The mighty Mississippi River is the stuff that legends are made of. Some of the greatest songs and stories in our nation’s history were written about its beauty and mythology. There’s no greater way to appreciate its majesty and lore than on an epic Great River Road Trip, one of the 50 best road trips in America. It’s been federally designated as an official scenic byway, well-marked by a series of Pilot’s Wheel Road Signs which follow a series of roads crossing ten states crossing over both sides of the Mississippi River. There are over 70 interpretive centers along the way and other points of cultural and historical interest, viewing areas, and other highlights. Come hungry, the regional foods you’ll sample along the way are not to be missed.
Buckle up and start your Great River Road trip in Minneapolis and St. Paul, Minnesota, also known as the Twin Cities. If you’ve never been here before, you’ll want to take at least a day to explore these vibrant communities. Don’t miss the Missippi River Center in St. Paul which is full of films and interactive exhibits target at both adults and children dedicated to the culture and history of the Mississippi River. Also in St. Paul, Fort Snelling has a difficult history. It was built on the land where the Dakota Tribe made their home for thousands of years; they called the area Bdote. In 1820, the U.S. Army built the fort, and the military officers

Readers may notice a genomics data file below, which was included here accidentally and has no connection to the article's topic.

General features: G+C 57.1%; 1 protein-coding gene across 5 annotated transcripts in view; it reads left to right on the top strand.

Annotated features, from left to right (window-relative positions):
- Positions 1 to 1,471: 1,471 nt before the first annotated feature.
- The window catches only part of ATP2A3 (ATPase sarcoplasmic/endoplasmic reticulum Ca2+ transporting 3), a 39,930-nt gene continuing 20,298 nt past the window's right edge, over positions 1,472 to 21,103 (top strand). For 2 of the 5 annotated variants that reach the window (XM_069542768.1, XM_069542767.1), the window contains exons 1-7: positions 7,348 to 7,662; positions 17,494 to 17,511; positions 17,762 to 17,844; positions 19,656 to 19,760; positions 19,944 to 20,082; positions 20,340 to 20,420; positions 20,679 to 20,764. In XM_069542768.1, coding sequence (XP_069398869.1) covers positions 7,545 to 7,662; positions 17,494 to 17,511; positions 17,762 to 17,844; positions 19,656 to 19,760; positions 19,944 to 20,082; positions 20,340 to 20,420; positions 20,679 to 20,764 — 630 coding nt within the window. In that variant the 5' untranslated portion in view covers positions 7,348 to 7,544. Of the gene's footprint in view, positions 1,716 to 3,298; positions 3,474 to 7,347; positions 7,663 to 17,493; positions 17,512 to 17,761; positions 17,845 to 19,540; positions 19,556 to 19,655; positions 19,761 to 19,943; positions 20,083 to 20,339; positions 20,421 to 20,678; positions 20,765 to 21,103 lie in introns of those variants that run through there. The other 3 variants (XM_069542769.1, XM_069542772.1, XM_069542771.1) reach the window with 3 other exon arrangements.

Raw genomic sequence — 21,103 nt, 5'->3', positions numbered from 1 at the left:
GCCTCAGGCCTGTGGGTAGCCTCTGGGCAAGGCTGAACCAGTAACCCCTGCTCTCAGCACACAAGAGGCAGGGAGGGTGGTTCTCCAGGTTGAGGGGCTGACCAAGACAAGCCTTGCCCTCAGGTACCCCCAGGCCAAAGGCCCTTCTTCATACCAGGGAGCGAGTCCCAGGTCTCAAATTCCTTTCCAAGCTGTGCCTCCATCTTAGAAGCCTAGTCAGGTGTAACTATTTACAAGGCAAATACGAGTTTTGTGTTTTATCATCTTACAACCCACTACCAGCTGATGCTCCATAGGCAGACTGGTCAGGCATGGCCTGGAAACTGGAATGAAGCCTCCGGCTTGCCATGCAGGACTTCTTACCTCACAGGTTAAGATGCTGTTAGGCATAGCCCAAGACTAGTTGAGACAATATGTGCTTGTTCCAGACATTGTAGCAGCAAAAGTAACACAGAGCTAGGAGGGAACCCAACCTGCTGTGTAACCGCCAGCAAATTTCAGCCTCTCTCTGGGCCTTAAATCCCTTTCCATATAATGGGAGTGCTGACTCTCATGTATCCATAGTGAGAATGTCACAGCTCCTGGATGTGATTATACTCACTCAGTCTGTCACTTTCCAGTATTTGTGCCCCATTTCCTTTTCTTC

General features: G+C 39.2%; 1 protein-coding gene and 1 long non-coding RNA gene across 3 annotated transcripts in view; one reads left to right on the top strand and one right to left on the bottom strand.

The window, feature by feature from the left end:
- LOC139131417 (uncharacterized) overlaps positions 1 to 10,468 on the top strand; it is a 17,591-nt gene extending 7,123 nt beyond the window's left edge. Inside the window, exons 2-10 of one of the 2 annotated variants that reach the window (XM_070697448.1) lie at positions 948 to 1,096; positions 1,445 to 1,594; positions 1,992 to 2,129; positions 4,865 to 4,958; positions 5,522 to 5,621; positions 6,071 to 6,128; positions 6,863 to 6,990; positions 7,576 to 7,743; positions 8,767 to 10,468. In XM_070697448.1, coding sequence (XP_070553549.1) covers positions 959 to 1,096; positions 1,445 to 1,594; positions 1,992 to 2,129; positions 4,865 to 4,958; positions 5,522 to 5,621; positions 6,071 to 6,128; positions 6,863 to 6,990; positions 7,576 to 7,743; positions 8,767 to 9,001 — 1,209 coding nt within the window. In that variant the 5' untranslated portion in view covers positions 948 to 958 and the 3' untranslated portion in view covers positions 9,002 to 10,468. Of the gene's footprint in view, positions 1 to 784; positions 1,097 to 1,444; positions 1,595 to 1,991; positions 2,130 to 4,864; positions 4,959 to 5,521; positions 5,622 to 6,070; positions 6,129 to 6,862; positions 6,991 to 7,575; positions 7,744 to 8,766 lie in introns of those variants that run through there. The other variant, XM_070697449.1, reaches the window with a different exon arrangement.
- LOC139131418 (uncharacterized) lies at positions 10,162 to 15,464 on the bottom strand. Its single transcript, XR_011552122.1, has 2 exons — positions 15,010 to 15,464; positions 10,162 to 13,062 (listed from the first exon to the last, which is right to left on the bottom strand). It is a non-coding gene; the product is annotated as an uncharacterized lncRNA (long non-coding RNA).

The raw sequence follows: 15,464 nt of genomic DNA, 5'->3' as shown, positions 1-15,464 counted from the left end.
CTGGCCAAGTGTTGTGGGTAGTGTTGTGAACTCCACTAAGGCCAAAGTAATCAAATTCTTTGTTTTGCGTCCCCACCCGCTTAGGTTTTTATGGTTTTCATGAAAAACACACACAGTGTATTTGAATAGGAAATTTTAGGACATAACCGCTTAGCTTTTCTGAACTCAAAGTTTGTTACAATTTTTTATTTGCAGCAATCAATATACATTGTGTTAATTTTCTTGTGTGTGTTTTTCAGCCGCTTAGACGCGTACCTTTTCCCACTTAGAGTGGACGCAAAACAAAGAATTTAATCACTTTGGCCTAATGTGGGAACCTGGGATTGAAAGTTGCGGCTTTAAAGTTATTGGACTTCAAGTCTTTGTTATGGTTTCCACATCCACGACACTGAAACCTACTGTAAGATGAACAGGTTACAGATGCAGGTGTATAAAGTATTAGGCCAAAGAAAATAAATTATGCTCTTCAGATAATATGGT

VICENZA, Italy — If you want to break away from the crowds that make Venice a poster child for the term “overtourism” and you love architecture, there is one place you must go: nearby Vicenza, a showcase for the work of the renowned Renaissance architect Andrea Palladio.
Palladio, who lived from 1508 to 1580, drew inspiration from the architecture of ancient Greece and Rome, transforming these models into masterpieces that influenced everything from English country houses to Thomas Jefferson’s Monticello.
The most famous of his works, the transcendent hilltop mansion called the Villa Rotonda, is a short taxi, bus or bike ride from Vicenza’s compact, largely car-free town center, where the main street bears Palladio’s name.
The town center itself is stocked with impressive Palladio buildings, including numerous town palaces, or palazzi, one of which houses an excellent and engaging museum devoted entirely to the architect.
In the surrounding countryside are Palladio’s villas, where the architect combined opulent living quarters and working farm buildings into coherent complexes that married nature with culture, rusticity and urbanity.
Located about 40 miles west of Venice, with a population of about 112,000, Vicenza (pronounced vi-CHEN-zah) is an ideal day trip. I took a red, sleek-nosed Italo train from Venice’s Santa Lucia station. (Round-trip fare was just under 38 euros, or roughly $42. The